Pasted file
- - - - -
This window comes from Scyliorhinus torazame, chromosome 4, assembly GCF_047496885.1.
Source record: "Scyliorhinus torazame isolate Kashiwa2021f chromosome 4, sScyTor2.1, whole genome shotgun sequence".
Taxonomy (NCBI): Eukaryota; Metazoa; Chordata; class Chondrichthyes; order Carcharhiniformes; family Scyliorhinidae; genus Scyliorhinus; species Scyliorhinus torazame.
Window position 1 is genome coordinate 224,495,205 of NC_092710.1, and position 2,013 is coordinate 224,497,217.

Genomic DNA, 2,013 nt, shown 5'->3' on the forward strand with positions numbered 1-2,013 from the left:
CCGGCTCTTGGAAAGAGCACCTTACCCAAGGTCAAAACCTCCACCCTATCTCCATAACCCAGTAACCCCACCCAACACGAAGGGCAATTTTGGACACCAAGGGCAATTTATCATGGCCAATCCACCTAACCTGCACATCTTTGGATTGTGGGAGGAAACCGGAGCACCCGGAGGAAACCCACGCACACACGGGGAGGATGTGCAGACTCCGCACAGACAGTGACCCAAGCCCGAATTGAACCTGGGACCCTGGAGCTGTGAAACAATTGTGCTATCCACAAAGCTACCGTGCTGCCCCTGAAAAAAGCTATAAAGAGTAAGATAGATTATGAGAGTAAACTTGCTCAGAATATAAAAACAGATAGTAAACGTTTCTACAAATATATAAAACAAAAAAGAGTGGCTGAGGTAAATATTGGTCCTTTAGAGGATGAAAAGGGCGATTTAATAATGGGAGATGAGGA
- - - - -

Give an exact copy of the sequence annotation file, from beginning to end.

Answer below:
This window comes from Scyliorhinus torazame, chromosome 4, assembly GCF_047496885.1.
Source record: "Scyliorhinus torazame isolate Kashiwa2021f chromosome 4, sScyTor2.1, whole genome shotgun sequence".
Taxonomy (NCBI): Eukaryota; Metazoa; Chordata; class Chondrichthyes; order Carcharhiniformes; family Scyliorhinidae; genus Scyliorhinus; species Scyliorhinus torazame.
Window position 1 is genome coordinate 224,495,205 of NC_092710.1, and position 2,013 is coordinate 224,497,217.

Genomic DNA, 2,013 nt, shown 5'->3' on the forward strand with positions numbered 1-2,013 from the left:
CCGGCTCTTGGAAAGAGCACCTTACCCAAGGTCAAAACCTCCACCCTATCTCCATAACCCAGTAACCCCACCCAACACGAAGGGCAATTTTGGACACCAAGGGCAATTTATCATGGCCAATCCACCTAACCTGCACATCTTTGGATTGTGGGAGGAAACCGGAGCACCCGGAGGAAACCCACGCACACACGGGGAGGATGTGCAGACTCCGCACAGACAGTGACCCAAGCCCGAATTGAACCTGGGACCCTGGAGCTGTGAAACAATTGTGCTATCCACAAAGCTACCGTGCTGCCCCTGAAAAAAGCTATAAAGAGTAAGATAGATTATGAGAGTAAACTTGCTCAGAATATAAAAACAGATAGTAAACGTTTCTACAAATATATAAAACAAAAAAGAGTGGCTGAGGTAAATATTGGTCCTTTAGAGGATGAAAAGGGCGATTTAATAATGGGAGATGAGGA